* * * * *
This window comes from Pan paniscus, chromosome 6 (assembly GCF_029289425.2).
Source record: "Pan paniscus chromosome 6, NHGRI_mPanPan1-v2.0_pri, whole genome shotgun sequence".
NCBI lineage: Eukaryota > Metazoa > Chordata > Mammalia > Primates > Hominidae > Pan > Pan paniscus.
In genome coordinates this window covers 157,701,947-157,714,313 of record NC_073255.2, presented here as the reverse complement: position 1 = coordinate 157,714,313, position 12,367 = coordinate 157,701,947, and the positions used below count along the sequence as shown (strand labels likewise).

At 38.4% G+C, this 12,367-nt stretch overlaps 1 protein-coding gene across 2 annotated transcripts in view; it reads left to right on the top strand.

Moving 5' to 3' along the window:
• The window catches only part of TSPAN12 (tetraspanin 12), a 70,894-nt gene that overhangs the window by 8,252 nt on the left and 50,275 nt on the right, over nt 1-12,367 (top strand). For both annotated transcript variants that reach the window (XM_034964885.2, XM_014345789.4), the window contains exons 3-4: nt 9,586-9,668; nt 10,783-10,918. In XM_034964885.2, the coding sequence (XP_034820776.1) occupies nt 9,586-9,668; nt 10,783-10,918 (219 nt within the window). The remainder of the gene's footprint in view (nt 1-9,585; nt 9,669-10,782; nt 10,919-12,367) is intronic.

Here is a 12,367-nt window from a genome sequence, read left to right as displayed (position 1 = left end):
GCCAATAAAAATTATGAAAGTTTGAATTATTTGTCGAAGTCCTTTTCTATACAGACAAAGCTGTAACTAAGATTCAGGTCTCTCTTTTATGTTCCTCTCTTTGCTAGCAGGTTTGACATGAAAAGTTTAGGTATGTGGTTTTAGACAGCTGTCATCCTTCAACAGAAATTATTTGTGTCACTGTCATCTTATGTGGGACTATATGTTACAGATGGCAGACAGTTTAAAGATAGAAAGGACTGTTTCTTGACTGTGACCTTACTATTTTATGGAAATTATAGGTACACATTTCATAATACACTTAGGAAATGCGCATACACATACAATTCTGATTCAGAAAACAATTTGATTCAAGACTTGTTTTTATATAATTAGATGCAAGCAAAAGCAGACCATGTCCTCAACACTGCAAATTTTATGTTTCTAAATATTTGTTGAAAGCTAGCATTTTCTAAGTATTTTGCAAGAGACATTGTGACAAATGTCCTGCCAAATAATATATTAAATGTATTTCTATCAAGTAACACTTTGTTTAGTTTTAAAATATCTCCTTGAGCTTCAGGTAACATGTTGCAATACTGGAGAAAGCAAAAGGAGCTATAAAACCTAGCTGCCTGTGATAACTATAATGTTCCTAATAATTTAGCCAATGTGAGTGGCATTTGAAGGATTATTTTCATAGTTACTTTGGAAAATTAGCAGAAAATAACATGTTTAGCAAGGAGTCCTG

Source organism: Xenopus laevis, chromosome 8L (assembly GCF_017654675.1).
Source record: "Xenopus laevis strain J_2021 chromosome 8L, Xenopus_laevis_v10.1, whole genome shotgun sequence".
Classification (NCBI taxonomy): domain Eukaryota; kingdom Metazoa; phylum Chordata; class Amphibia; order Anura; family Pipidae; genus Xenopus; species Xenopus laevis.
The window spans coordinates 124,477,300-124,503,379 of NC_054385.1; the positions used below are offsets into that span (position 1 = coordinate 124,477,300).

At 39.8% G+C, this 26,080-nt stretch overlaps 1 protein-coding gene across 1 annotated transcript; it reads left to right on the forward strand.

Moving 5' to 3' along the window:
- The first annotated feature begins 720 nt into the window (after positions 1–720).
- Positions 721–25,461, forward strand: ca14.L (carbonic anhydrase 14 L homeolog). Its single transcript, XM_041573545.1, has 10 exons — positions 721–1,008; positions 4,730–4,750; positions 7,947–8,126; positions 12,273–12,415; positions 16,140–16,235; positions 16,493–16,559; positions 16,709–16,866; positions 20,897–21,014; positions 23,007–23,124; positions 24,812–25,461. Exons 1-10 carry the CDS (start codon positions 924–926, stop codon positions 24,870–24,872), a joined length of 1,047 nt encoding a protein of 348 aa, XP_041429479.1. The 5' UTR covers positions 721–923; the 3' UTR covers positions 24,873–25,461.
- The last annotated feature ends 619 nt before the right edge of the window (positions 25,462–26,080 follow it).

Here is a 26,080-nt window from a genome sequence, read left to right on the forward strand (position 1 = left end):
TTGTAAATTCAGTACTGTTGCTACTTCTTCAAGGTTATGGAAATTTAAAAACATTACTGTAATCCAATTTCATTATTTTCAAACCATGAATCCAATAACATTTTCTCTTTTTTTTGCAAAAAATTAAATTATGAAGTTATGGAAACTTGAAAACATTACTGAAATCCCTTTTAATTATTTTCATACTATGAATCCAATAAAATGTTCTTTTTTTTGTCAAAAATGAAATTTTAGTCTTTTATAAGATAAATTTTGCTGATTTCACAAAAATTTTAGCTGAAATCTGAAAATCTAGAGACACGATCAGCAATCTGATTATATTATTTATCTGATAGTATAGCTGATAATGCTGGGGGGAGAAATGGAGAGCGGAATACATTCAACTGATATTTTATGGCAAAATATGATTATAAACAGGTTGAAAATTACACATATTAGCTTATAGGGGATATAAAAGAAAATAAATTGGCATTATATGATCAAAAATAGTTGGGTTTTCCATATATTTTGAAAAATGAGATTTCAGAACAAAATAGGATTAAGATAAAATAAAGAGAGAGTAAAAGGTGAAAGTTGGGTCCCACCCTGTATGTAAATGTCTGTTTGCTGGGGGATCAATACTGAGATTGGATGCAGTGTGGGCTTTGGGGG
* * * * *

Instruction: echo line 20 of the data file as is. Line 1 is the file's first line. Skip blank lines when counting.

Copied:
TTGTAAATTCAGTACTGTTGCTACTTCTTCAAGGTTATGGAAATTTAAAAACATTACTGTAATCCAATTTCATTATTTTCAAACCATGAATCCAATAACATTTTCTCTTTTTTTTGCAAAAAATTAAATTATGAAGTTATGGAAACTTGAAAACATTACTGAAATCCCTTTTAATTATTTTCATACTATGAATCCAATAAAATGTTCTTTTTTTTGTCAAAAATGAAATTTTAGTCTTTTATAAGATAAATTTTGCTGATTTCACAAAAATTTTAGCTGAAATCTGAAAATCTAGAGACACGATCAGCAATCTGATTATATTATTTATCTGATAGTATAGCTGATAATGCTGGGGGGAGAAATGGAGAGCGGAATACATTCAACTGATATTTTATGGCAAAATATGATTATAAACAGGTTGAAAATTACACATATTAGCTTATAGGGGATATAAAAGAAAATAAATTGGCATTATATGATCAAAAATAGTTGGGTTTTCCATATATTTTGAAAAATGAGATTTCAGAACAAAATAGGATTAAGATAAAATAAAGAGAGAGTAAAAGGTGAAAGTTGGGTCCCACCCTGTATGTAAATGTCTGTTTGCTGGGGGATCAATACTGAGATTGGATGCAGTGTGGGCTTTGGGGG